1:37 am
1:38 am
1:39 am
welcome back. we are two weeks into the hillary clinton presidential campaign. republicans and journalists have been working themselves into a frenzy over a new book on the clintons that's about to be released. it's called "clinton cash." alleges a too-cozy relationship between bonations to the clinton foundation and clinton family speaking fees and decisions made by hillary clinton's state department. let me bring in the panel to discuss how damaging they all think this is. helene, let me start with you. the allegations there is a and c. there's been an argument, okay, the trouble is how do you prove the connection "new york times" your paper did a big story on this russian issue having to do with uranium purchase. there is not a connection but there is the appearance of impropriety. >> that it's biggest problem. it takes us back to the 1990s.
1:40 am
it feeds this aura a lot of people have about the clintons. we've gone through six years with barack obama. you haven't had that atmosphere, that aura there is something going on. people are talking about the lincoln bedroom again. people are talking about -- i don't think this is necessarily that huge a deal, but i think that this feeds a problem she is going to continue to have. it brings up again the sort of why didn't they see this earlier? why didn't they take steps to associate themselves -- soon as she left the state department she went back to accepting the clinton foundation that had distanced itself from this and went back to taking some of these donations. why didn't they force this? everybody knew hillary clinton was going to run. >> that's mind boggling. matt bai, jonathan chase no conservative pundit, this is what he wrote, "all sorts of unproven worst-case scenario questions float around, but the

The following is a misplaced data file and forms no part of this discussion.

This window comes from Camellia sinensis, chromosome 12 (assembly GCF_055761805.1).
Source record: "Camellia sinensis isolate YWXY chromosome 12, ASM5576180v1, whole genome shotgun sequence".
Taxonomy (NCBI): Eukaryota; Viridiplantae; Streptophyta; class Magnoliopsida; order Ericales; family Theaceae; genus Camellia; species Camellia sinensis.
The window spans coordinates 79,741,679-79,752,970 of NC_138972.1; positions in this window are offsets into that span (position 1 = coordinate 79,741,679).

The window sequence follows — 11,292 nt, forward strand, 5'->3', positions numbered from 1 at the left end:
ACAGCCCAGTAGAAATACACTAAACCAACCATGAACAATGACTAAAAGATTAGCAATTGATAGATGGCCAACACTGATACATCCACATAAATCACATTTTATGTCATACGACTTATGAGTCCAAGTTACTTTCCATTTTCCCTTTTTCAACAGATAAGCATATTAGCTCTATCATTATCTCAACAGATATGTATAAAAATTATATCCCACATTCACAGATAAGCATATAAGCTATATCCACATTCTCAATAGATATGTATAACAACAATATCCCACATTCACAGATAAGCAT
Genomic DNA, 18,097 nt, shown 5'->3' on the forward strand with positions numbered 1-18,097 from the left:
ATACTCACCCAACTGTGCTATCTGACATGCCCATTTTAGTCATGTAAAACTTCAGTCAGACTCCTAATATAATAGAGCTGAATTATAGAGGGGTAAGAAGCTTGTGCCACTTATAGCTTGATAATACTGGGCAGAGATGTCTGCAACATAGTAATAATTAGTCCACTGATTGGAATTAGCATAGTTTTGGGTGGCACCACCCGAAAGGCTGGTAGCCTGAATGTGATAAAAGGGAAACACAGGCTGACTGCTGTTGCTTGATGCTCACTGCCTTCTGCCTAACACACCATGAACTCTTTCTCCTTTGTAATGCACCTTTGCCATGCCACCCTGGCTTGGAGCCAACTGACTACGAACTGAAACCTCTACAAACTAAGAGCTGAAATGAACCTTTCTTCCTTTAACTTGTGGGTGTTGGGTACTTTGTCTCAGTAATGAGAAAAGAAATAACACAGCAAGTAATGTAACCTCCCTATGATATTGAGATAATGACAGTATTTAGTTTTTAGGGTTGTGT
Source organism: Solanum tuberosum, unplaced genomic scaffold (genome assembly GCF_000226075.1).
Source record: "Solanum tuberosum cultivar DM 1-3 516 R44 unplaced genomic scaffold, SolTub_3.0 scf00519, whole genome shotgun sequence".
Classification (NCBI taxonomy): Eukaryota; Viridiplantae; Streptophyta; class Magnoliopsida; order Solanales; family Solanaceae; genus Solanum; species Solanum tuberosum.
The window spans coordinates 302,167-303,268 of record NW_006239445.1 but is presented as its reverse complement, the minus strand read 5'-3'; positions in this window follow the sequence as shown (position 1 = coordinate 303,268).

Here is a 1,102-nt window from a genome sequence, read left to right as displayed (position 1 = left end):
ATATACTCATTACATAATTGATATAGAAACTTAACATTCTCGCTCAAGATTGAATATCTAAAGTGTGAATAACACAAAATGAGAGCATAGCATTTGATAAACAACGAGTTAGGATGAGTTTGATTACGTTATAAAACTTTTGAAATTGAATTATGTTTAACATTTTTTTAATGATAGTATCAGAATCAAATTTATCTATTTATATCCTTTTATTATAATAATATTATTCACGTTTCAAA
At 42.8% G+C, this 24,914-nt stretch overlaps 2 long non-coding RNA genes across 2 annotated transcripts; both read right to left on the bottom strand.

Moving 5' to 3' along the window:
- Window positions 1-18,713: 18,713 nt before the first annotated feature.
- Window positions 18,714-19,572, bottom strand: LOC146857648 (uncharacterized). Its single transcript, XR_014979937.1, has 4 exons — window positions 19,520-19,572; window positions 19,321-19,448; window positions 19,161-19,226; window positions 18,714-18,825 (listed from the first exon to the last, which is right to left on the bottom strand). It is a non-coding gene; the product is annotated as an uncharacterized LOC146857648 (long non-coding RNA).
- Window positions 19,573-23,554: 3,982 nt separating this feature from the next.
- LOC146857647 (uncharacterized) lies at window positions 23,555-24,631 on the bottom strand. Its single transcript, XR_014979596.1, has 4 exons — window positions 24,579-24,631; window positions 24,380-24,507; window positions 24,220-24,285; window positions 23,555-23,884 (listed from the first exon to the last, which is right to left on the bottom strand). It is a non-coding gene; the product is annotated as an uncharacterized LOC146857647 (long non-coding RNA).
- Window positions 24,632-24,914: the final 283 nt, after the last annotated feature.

1:41 am
best-case scenario is bad enough. the clintons have been disorganized and greedy. the news about the clintons flushes out their lack of interest in policing serious conflict of interest problems that arise in their overlapping roles." >> what a happy coincidence as a publishing schedule and news cycle. i don't think any one was voting for hillary clinton or is going to because of the threat she poses to the governing status quo and the political establishment. does it hurt her with her voters that perception? she is not the reformist presence a barack obama was and is. i do think as helene says it's the arrogance of it. i think it's something that the e-mails, the idea you never admit guilt you never say you're sorry, you kill the messenger. >> they have this whole say that say it's a hatchet job
1:42 am